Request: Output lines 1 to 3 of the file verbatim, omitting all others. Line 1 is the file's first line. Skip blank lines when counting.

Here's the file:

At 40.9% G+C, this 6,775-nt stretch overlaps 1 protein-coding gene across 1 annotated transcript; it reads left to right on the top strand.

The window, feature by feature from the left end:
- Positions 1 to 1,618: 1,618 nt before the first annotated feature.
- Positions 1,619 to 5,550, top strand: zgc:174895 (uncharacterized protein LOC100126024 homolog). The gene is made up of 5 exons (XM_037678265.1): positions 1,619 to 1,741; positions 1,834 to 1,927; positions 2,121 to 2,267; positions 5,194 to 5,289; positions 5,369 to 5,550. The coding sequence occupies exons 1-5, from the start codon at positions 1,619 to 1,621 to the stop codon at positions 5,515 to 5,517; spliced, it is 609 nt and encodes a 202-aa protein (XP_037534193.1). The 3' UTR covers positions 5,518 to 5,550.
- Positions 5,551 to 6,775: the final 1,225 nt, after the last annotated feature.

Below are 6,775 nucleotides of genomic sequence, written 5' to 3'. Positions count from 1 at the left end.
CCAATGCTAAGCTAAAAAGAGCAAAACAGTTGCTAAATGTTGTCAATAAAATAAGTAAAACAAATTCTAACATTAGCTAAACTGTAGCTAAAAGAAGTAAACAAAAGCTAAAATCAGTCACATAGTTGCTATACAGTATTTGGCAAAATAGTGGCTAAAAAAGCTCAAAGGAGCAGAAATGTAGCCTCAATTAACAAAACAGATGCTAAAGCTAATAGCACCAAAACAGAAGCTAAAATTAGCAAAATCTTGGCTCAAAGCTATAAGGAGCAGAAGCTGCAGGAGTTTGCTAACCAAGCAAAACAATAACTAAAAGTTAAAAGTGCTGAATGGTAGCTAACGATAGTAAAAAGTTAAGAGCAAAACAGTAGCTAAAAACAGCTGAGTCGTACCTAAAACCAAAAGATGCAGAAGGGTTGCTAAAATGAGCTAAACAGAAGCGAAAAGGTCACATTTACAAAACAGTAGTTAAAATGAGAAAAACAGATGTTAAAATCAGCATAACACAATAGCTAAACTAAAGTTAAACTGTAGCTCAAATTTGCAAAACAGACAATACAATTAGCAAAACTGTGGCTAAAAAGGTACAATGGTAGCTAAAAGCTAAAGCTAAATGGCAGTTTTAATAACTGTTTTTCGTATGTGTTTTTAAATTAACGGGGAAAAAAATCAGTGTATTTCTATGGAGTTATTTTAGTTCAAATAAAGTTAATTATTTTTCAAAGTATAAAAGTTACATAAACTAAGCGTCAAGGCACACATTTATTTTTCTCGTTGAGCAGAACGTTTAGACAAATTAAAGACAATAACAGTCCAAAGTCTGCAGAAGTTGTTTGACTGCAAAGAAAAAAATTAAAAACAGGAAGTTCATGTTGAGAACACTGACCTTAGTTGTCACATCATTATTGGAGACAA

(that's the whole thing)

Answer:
At 40.9% G+C, this 6,775-nt stretch overlaps 1 protein-coding gene across 1 annotated transcript; it reads left to right on the top strand.

The window, feature by feature from the left end:
- Positions 1 to 1,618: 1,618 nt before the first annotated feature.